There are two pagodas at Taimadera 当麻寺 (also written 當麻寺) in Nara. The east pagoda, was constructed in the Nara period and the west pagoda in the early Heian period. The former is 3 x 3 bays 5.23m sq. on the first story but the second and third stories are 2 x 2 bays. The second story is smaller in dimension than the first story, and the third, rebuilt in the Kamakura period (1185-1333) is smaller still. Both the east and west pagodas have 3-stepped bracket complexes, *mitesaki tokyou 三手先斗きょう, but the west pagoda has struts capped with bearing blocks *kentozuka 間斗束, in the interstices *nakazonae 中備, between the bracket complexes. The latter is 3 x 3 bays, 5.23m sq. Both the pagodas have central pillars that extend from the ground floor, and four posts *shitenbashira 四天柱, that form the corners around the Buddhist altars *butsudan 仏壇. There is a 3-storied pagoda at Houfukuji 宝福寺 (1376) in Okayama prefecture, that is 3 x 3 bays, 3.61m sq., with bracket complexes and interstices that are the same type as those of the pagodas at Taimadera. The interior of the first story has two pillars, *raigoubashira 来迎柱, with a wall *raigoukabe 来迎壁, that stretches in between. The raigoubashira are erected further to the rear out of line with the exterior rear middle and side pillars. The shinbashira terminates above the ceiling. These pagodas are the first examples of the second and third story side pillars being place directly above the bracket complexes of the ground floor. The only extant 3-storied octagonal pagoda Hakkaku Sanjuu-no-tou 八角三重塔, is at Anrakuji 安楽寺, 14c, in Nagano prefecture. It has a pent roof, *mokoshi 裳階, with an enclosure that surrounds the first story. The bracket complexes are Zen style *zenshuuyou 禅宗様, with closely packed 3-stepped bracket complexes mitesaki tokyou. The sourin, is made of iron instead of bronze. The roofing is made of thinly cut layered wooden shingles.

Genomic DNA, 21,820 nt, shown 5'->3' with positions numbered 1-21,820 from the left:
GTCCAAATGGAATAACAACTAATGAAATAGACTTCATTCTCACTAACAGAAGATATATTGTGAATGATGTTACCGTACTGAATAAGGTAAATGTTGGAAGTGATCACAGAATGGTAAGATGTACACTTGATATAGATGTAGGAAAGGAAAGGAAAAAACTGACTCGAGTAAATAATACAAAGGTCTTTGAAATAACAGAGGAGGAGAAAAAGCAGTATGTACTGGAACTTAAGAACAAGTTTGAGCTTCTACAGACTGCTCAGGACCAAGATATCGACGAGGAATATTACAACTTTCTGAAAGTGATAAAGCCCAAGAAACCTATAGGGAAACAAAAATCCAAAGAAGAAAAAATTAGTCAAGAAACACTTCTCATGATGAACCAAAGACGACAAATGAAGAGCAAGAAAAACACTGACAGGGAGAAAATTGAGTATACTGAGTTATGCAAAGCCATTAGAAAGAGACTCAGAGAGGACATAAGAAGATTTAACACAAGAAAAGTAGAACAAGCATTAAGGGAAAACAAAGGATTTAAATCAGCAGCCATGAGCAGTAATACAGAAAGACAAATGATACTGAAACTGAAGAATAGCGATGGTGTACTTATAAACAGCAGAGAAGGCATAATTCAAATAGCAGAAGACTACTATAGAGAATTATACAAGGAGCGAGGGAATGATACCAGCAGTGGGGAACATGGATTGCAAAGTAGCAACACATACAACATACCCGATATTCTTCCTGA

The earliest extant 5-storied pagoda, Gojuu-no-tou 五重塔 is at Houryuuji 法隆寺, early 8c, in Nara. A mokoshi surrounds the first story. Except for the fifth story which is 2 x 2 bays, all the other stories are 3 x 3 bays 6.42m sq, with the mokoshi, 10.85m sq. The central pillar is deeply embedded in the ground. On the first story, four pillars form the corners and between each pair of pillars are scenes from Mt. Sumeru *Shumisen 須弥山, painted on the walls. According to Buddhist cosmology, Mt. Sumeru was thought to be the highest mountain at the center of the world. The bracket complexes are the cloud-shaped *kumotokyou 雲斗きょう, and the roof is covered with tile *hongawarabuki 本瓦葺. The 5-storied pagoda constructed at Murouji 室生寺 at the end of the Nara and the beginning of the Heian periods, late 8c - early 9c, in Nara, is 3 x 3 bays 2.44m sq. The bracket complexes are 3-stepped and roofing is made of cypress bark *hiwadabuki 桧皮葺. The central pillar reaches to below the stone floor of the first story. Four pillars mark the corners within which the Buddhist altar is placed. The spire is unusual because it has a vase-shaped object at the top instead of the usual rings *suien 水煙, and is composed of four decorative metal pieces, each pair attached directly opposite each other. The pagoda is much smaller than the usual 5-storied type.
The 5-storied pagoda at Haguro Jinja 羽黒神社 (1372) in Yamagata prefecture, is pure wayou style *wayou 和様. It is 3 x 3 bays 5.02m sq, with the size of each story diminishing somewhat as it rises. The stories, from the second through the fifth are surrounded by railings called *kouran 高欄. The first story has no surrounding railings. However the first story is enclosed and contains the shitenbashira, butsudan and raigoukabe. The roofing is made of thinly cut, finely layered shingles called *kokerabuki 柿葺. Previously the pagoda was attached to a temple called Takimizudera 滝水寺.
There is also a 5-storied pagoda at Rurikouji 瑠璃光寺, 1442, in Yamaguchi prefecture. The shinbashira reaches upward from the ground floor, and there is a very rare circular Buddhist altar. A railing surrounds only the second story. The roofing is made of cypress bark,
*hiwadabuki 桧皮葺. Both the pagodas at Rurikouji and Haguro Jinja have 3-stepped bracket complexes, mitesaki tokyou, and struts capped with bearing blocks, kentozuka, in the interstices between the bracket complexes.
|*yugitou 揄祇塔, *gorintou 五輪塔, *muhoutou 無縫塔, *sharitou 舎利塔.|
(C)2001 Japanese Architecture and Art Net Users System. No reproduction or republication without written permission.